During the fall I created a 6 minute piece knowing that I would then distill it down…I looked at paring it down in two ways: first I gathered feedback on what was the most “interesting,” then I also thought about what would be the most interesting in the context of the festival as a whole. Ben Levine saw the potential to use projection in my dance – and I wanted to make the best use of it.

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Sarah Greenbaum

Sarah Greenbaum. Photo courtesy of darlingdance company.
Sarah Greenbaum. Photo courtesy of darlingdance company.

The process to distill my work went like this: I made a 7-minute dance, then broke it down to 2 minutes of its best/ most essential parts. From there I expanded it back out into a 6-minute dance, using just the best, most essential parts. Then I shrunk it back down into a one-minute dance pulling the most well-received parts from the new 6-minute dance, after showing it to friends and colleagues.

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Adrienne Clancy

Adrienne Clancy, Photo courtesy of ClancyWorks Dance Company.
Adrienne Clancy, Photo courtesy of ClancyWorks Dance Company.

Most of my choreographic works are a series of 2-3 minutes sections that are placed in context with other 2-3 minutes sections that create a work. For the “Kitchen Sink” we edited a section from a dance that was originally 2.5 minutes – editing it down to a 1 minute mark helped us to find the essence of that section and to make certain that each movement had a reason to be present.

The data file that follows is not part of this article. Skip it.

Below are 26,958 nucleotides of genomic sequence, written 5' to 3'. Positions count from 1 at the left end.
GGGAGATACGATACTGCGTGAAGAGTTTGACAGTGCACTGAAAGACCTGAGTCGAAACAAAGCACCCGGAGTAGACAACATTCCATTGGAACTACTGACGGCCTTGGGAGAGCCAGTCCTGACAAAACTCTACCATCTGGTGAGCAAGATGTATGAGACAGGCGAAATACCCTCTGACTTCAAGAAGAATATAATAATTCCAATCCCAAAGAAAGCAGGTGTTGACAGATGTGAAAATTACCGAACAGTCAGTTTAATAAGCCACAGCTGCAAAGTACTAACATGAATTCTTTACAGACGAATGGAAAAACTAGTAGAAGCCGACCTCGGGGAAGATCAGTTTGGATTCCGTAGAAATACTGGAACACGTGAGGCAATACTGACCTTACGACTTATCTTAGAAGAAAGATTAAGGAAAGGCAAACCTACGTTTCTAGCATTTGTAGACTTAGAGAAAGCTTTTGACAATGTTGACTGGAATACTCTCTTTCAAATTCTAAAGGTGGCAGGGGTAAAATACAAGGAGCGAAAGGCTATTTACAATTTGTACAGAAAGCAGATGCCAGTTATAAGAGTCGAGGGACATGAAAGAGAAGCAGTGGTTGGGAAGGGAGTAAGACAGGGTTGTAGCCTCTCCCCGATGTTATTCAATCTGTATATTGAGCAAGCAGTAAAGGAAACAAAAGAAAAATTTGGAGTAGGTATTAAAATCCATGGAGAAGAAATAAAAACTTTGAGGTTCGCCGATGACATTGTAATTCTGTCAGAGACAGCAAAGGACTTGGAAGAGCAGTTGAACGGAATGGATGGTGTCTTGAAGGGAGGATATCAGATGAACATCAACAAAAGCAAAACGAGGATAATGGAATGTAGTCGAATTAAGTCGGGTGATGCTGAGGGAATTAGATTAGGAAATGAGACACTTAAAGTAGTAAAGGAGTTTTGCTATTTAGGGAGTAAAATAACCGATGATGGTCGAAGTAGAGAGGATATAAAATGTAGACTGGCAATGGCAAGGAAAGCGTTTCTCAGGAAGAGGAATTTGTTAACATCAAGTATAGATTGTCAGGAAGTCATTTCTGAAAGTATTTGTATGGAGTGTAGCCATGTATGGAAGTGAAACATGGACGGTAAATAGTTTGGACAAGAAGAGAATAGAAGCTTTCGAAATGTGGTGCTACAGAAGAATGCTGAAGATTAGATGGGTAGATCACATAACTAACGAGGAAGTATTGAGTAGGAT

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Hayley Cutler

Hayley Cutler. Photo courtesy of The George Washington University.
Hayley Cutler. Photo courtesy of The George Washington University.

 The process for each of the pieces I am creating has been different, but the common thread throughout has been allowing other people to edit. The collaborative intention for the entire “Kitchen Sink Fest” process has been so clear from the start, so it’s been easy to remind myself to let my ego go; this letting go then allows me to boil the work down to its essential bits.

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Ilana Silverstein

Ilana Silverstein. Photo courtesy of The George Washington University.
Ilana Silverstein. Photo courtesy of The George Washington University.

Our work is already pretty contained. Each piece is a short dance choreographed for our originally composed rock songs. We started by asking Jeff [Dorfman] to distill our tracks and then squished together our favorite choreography in the dance. I had always wanted to make multiple versions of one song so this was the perfect time to give in to that desire.

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Erica Rebollar 

Erica Rebollar.
Erica Rebollar. Photo courtesy of Rebollar Dance.

I usually find a seed, or theme, or “motif” and manipulate it into a larger piece. With 60 seconds, there is only time to show the motif in its most essential form. This is both a relief and a challenge: a relief to solely work on one singular vision without variation, and a challenge to fit that tiny vision into 60 seconds. I see these short motifs like a breath, scene, or passing mirage.

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Kitchen Sink Fest will be performed on July 30, 2016 at 8 p.m. and July 31, 2016 at 7 p.m. at Dance Place – 3225 8th Street NE, in Washington, DC. Purchase your tickets online.

LINK:
In the Moment: ‘Kitchen Sink Fest’ at Dance Place Part 1: An Interview with Ben Levine by David Siegel.

Note:  Perhaps of interest, in June 2016, the NY Times ran this piece about the lack of female choreographers. Here is the response.